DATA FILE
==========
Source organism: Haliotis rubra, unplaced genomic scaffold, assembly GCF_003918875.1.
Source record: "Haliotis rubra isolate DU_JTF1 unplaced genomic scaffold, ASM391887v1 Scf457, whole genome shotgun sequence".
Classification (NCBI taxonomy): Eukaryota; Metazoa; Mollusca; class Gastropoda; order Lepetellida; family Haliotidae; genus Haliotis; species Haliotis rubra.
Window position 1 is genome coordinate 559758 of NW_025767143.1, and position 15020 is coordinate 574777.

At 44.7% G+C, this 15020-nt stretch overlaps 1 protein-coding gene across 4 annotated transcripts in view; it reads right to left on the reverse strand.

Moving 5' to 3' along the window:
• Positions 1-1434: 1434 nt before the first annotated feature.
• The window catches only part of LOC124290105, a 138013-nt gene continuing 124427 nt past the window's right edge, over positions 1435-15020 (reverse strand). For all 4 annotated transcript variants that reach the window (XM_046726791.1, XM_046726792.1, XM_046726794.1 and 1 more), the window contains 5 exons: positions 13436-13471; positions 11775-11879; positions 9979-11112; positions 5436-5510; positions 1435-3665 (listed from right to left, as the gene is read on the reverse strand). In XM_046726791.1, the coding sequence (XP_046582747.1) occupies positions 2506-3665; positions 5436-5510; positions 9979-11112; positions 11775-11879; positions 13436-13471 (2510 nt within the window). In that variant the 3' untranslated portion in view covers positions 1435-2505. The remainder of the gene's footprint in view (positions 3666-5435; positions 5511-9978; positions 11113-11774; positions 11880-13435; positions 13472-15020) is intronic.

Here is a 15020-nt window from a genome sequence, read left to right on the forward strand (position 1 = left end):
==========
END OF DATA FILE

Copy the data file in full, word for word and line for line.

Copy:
Source organism: Haliotis rubra, unplaced genomic scaffold, assembly GCF_003918875.1.
Source record: "Haliotis rubra isolate DU_JTF1 unplaced genomic scaffold, ASM391887v1 Scf457, whole genome shotgun sequence".
Classification (NCBI taxonomy): Eukaryota; Metazoa; Mollusca; class Gastropoda; order Lepetellida; family Haliotidae; genus Haliotis; species Haliotis rubra.
Window position 1 is genome coordinate 559758 of NW_025767143.1, and position 15020 is coordinate 574777.

At 44.7% G+C, this 15020-nt stretch overlaps 1 protein-coding gene across 4 annotated transcripts in view; it reads right to left on the reverse strand.

Moving 5' to 3' along the window:
• Positions 1-1434: 1434 nt before the first annotated feature.
• The window catches only part of LOC124290105, a 138013-nt gene continuing 124427 nt past the window's right edge, over positions 1435-15020 (reverse strand). For all 4 annotated transcript variants that reach the window (XM_046726791.1, XM_046726792.1, XM_046726794.1 and 1 more), the window contains 5 exons: positions 13436-13471; positions 11775-11879; positions 9979-11112; positions 5436-5510; positions 1435-3665 (listed from right to left, as the gene is read on the reverse strand). In XM_046726791.1, the coding sequence (XP_046582747.1) occupies positions 2506-3665; positions 5436-5510; positions 9979-11112; positions 11775-11879; positions 13436-13471 (2510 nt within the window). In that variant the 3' untranslated portion in view covers positions 1435-2505. The remainder of the gene's footprint in view (positions 3666-5435; positions 5511-9978; positions 11113-11774; positions 11880-13435; positions 13472-15020) is intronic.

Here is a 15020-nt window from a genome sequence, read left to right on the forward strand (position 1 = left end):